In most philanthropic foundations, program areas evolve through binary decisions regarding individual grant applications (“yes” or “no”) and through the development of selection criteria (or rubrics) that are used to seek and select new awards. As a result, these grantees and criteria define the "identity" of a foundation, program, or a donor. At Lever for Change, we try to do things differently.
For every one of our challenges, we carefully develop criteria that external, independent judges will apply to the proposals we receive. It's one of the hardest things we do and raises lots of difficult questions. For instance, what differentiates a proposal that is likely to be useful and effective from one that isn't? Which criteria are most likely to be understood and applied consistently by judges with different backgrounds? How strictly or loosely do we define ideas, or account for what we don't know?
What we have found is that our selection criteria improve with use, especially when they are applied to many proposals concurrently. Often, our donor partners find that the process of considering grant applications sharpens the criteria they have developed. That’s why we are always interested in new efforts to develop criteria that can help us (and funders) identify the "best" proposals for any given purpose.
CHIP brings a unique expertise in bridging deep academic work with donor practice. Its focus in this project with Lever for Change is driven by a sense that treating structural inequality allows philanthropy to address the underlying causes for a wide variety of social problems.
As noted in the guide, “The rubric in this new toolkit for assessing proposals contains five elements. The first two elements—inclusivity and durability of power—are central to structural inequality, because the exclusion of people from positions of power defines structural inequality. Considering and assessing these two elements will help users understand whether a proposal is positioned to tackle structural inequality. To succeed, a potential grantee will need the capabilities to implement a solution successfully. The next three elements—strength of evidence, organizational capacity, and systems-level impact—address the proposal’s likelihood of succeeding.”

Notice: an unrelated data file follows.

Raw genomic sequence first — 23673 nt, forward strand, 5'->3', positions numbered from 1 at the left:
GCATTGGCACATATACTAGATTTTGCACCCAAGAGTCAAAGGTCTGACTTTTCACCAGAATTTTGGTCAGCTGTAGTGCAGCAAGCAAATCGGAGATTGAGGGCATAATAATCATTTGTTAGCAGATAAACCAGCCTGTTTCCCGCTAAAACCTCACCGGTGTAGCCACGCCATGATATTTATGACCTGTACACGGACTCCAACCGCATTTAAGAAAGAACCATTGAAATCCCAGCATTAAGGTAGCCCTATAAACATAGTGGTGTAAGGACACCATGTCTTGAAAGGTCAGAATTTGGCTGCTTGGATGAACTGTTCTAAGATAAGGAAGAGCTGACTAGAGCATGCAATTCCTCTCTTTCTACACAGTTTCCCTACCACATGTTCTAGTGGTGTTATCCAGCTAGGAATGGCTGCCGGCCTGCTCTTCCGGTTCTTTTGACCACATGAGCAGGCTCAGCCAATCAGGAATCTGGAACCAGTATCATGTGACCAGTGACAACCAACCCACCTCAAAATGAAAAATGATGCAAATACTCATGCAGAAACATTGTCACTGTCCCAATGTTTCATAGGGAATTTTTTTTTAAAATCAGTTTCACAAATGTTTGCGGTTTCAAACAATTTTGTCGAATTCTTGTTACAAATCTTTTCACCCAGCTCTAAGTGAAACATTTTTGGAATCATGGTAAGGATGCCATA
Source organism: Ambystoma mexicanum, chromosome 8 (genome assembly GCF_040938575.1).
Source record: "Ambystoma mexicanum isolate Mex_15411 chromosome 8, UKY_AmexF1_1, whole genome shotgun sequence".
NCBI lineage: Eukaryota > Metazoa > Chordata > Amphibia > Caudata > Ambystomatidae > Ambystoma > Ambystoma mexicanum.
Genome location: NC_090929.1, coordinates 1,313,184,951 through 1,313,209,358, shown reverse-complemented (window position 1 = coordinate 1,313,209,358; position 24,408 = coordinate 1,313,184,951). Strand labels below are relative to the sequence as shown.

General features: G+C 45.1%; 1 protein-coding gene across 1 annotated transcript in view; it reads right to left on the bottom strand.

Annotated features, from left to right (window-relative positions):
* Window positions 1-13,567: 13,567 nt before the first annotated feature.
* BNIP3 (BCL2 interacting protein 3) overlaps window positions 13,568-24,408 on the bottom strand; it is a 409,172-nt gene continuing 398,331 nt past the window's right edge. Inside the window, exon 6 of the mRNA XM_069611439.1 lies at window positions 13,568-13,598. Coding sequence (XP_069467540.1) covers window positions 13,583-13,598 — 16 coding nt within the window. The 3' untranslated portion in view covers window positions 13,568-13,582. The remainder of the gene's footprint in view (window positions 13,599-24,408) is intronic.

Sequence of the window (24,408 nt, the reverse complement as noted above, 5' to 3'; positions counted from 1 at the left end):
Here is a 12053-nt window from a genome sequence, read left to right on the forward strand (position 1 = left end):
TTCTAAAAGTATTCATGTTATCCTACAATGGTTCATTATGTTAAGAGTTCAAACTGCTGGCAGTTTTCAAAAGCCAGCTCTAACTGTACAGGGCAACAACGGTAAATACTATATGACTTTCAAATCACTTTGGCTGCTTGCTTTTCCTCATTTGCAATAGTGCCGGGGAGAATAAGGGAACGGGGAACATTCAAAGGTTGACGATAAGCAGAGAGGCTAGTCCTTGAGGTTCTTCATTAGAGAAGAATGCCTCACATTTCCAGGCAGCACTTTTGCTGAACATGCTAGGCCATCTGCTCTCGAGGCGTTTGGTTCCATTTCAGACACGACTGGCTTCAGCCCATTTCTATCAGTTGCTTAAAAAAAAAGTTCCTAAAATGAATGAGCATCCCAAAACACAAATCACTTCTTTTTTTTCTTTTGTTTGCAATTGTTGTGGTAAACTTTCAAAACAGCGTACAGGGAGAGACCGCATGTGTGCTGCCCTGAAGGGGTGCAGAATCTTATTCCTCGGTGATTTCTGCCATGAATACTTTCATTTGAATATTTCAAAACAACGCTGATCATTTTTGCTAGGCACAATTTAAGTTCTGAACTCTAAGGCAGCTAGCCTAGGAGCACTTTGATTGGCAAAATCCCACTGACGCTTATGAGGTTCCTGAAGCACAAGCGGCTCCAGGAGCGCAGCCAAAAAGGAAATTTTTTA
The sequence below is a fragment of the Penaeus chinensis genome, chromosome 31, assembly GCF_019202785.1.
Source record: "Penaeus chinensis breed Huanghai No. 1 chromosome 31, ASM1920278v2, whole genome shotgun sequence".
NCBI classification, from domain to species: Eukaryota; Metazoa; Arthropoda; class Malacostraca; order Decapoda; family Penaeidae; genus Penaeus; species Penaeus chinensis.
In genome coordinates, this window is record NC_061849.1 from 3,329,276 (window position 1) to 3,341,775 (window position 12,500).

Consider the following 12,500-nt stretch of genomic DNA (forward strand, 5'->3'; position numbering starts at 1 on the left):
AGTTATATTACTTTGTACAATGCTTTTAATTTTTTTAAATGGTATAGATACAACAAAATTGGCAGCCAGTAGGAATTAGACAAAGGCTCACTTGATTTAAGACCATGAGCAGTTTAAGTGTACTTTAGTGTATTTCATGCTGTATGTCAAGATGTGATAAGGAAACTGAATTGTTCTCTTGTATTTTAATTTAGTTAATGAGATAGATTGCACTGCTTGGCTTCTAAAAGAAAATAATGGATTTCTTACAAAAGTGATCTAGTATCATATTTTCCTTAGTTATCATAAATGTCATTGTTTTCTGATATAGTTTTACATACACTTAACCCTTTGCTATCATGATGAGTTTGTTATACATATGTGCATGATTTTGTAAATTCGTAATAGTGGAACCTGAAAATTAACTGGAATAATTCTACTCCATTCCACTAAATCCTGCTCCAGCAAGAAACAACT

These criteria are more considered and credible than most, as they were developed based on a deep dive into prior academic and philanthropic work, and then applied to proposals drawn from our Bold Solutions Network by actual donors. The selection criteria were then further refined by CHIP to eliminate ambiguity and to create guidance for donors who wish to use them. Our intention is to refine and then share these criteria to benefit donors and drive more funding more effectively.
"We not only reviewed all the relevant academic research; equally important, we looked at existing frameworks," said Katherina 'Kat' M. Rosqueta, the founding executive director of the Center for High Impact Philanthropy. "We vetted our early drafts of this [rubric] with nonprofit leaders, grant makers, and individual donors. For us, that's our form of peer review to make sure this truly is useful and actionable in the real world."
On May 2, CHIP hosted a webinar to launch “Choosing Change” that highlighted members of our Bold Solutions Network who exemplify one or more of the five criteria in the toolkit:
- FreeFrom: A Call to Action: Holding Society Accountable for Intimate Partner Violence
- CAMFED SISTER: A Scalable Solution to Girls' Exclusion from Education
- Pastoral Women's Council: 50,000 Pastoralist Women: Agents for Change, Transforming Communities
- Ada Developers Academy: Changing The Face Of Tech
"Lever for Change is committed to sharing our data for the benefit of philanthropists, nonprofits, and for philanthropy writ large," said our CEO, Cecilia Conrad. "After a dozen challenges, we know that there is still more to do to address the invisible obstacles that impede a focus on equity in funding decisions. One area for scrutiny is the list of criteria and the rubric that we ask our panels of independent evaluators to use when they score proposals."
In a world where just 26 individuals have more wealth than the poorest 3.8 billion, it is hard to deny the reality of structural inequality. Whether philanthropy as a whole can (or should) address such inequality is the subject of intense debate. For now at least, potential philanthropists who wish to make a difference have a good place to start. Contact our team if you would like more information about our Bold Solutions Network members.